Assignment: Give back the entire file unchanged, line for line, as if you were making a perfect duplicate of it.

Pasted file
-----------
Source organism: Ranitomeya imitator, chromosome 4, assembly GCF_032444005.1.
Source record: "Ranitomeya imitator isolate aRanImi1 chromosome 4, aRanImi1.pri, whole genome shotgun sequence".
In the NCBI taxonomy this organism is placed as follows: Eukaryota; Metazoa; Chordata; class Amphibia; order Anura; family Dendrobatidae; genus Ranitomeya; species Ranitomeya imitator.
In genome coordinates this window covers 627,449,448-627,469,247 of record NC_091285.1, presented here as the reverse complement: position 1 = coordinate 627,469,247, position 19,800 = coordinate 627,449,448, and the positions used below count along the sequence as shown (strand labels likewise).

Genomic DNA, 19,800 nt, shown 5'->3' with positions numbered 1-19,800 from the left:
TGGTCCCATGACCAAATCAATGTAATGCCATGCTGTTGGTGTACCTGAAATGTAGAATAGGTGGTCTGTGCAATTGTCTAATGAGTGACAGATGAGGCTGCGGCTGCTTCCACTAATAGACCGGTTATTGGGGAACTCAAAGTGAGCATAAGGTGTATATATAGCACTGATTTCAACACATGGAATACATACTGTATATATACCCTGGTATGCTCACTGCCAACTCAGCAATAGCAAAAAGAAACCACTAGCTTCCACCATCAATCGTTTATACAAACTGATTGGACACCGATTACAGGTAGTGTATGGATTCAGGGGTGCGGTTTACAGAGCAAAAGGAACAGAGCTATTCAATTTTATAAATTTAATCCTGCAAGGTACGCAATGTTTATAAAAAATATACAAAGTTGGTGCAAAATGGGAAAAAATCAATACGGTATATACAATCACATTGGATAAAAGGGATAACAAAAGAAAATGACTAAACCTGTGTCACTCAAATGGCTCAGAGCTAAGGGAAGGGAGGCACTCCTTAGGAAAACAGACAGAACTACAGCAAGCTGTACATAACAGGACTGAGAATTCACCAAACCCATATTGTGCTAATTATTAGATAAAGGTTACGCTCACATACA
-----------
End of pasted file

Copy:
Source organism: Ranitomeya imitator, chromosome 4, assembly GCF_032444005.1.
Source record: "Ranitomeya imitator isolate aRanImi1 chromosome 4, aRanImi1.pri, whole genome shotgun sequence".
In the NCBI taxonomy this organism is placed as follows: Eukaryota; Metazoa; Chordata; class Amphibia; order Anura; family Dendrobatidae; genus Ranitomeya; species Ranitomeya imitator.
In genome coordinates this window covers 627,449,448-627,469,247 of record NC_091285.1, presented here as the reverse complement: position 1 = coordinate 627,469,247, position 19,800 = coordinate 627,449,448, and the positions used below count along the sequence as shown (strand labels likewise).

Genomic DNA, 19,800 nt, shown 5'->3' with positions numbered 1-19,800 from the left:
TGGTCCCATGACCAAATCAATGTAATGCCATGCTGTTGGTGTACCTGAAATGTAGAATAGGTGGTCTGTGCAATTGTCTAATGAGTGACAGATGAGGCTGCGGCTGCTTCCACTAATAGACCGGTTATTGGGGAACTCAAAGTGAGCATAAGGTGTATATATAGCACTGATTTCAACACATGGAATACATACTGTATATATACCCTGGTATGCTCACTGCCAACTCAGCAATAGCAAAAAGAAACCACTAGCTTCCACCATCAATCGTTTATACAAACTGATTGGACACCGATTACAGGTAGTGTATGGATTCAGGGGTGCGGTTTACAGAGCAAAAGGAACAGAGCTATTCAATTTTATAAATTTAATCCTGCAAGGTACGCAATGTTTATAAAAAATATACAAAGTTGGTGCAAAATGGGAAAAAATCAATACGGTATATACAATCACATTGGATAAAAGGGATAACAAAAGAAAATGACTAAACCTGTGTCACTCAAATGGCTCAGAGCTAAGGGAAGGGAGGCACTCCTTAGGAAAACAGACAGAACTACAGCAAGCTGTACATAACAGGACTGAGAATTCACCAAACCCATATTGTGCTAATTATTAGATAAAGGTTACGCTCACATACA